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Many Web browsers maintain a ``cache'', in which they store the page corresponding to a URL when it is first fetched. If the URL is requested again, they will check the cache before contacting the server: if the contents of the URL is there, they will use that instead of asking the server for a new copy.

This can cause problems for WOM, since the user may find themselves getting an out-of-date page. Since the WOM application relies on some URLs to tell it to update instances (namely instance-selection URLs and state-change URLs), this can also lose it information and cause various instances to get out of sync with each other. One can use JavaScript to control the browser's caching behaviour, and we have experimented with this. Apart from that though, the author needs to be able to specify that the output from some instances must never be cached. Luckily, this can be done by sending back an HTTP Expires: header with a date and time attached. If this is in the past, the browser will assume the output it precedes to be out of date whenever it checks the cache, and will always request a new copy.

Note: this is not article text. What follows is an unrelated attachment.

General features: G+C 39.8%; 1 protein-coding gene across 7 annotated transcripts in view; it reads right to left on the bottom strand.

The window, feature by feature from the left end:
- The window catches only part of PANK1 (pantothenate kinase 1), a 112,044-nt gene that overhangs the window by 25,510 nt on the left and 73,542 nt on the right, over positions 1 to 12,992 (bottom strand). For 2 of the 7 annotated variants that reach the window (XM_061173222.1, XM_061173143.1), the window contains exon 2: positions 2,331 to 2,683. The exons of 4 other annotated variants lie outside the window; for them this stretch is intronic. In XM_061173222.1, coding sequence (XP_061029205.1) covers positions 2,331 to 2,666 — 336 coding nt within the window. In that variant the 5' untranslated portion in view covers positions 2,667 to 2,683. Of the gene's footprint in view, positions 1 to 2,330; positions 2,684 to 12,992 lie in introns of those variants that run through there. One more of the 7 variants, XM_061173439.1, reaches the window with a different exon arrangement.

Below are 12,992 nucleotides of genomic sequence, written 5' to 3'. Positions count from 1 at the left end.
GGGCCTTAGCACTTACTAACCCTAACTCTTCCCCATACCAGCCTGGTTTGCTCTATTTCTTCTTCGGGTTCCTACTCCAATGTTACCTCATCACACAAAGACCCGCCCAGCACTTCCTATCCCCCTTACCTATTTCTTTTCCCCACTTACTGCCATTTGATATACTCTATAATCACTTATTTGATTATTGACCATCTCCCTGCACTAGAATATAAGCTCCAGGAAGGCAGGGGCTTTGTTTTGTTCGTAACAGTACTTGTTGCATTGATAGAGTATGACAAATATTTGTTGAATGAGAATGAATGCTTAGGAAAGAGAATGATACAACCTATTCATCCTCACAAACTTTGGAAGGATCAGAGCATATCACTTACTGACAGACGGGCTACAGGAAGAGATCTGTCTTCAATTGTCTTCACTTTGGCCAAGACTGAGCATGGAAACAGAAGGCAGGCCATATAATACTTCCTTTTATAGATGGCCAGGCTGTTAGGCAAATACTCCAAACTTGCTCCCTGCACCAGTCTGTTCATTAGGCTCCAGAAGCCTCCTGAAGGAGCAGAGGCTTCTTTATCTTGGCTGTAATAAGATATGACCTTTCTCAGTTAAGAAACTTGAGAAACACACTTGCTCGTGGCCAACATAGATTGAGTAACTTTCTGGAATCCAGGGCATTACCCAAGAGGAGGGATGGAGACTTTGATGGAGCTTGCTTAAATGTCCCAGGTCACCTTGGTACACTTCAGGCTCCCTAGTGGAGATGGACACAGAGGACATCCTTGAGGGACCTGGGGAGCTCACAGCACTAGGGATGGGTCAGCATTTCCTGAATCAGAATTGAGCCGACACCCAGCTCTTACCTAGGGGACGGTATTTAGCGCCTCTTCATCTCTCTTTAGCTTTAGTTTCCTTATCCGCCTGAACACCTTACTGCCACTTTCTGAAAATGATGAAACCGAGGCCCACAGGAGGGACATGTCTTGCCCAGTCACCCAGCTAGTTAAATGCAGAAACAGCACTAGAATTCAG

Jocelyn Ireson-Paine
Fri May 30 14:03:06 BST 1997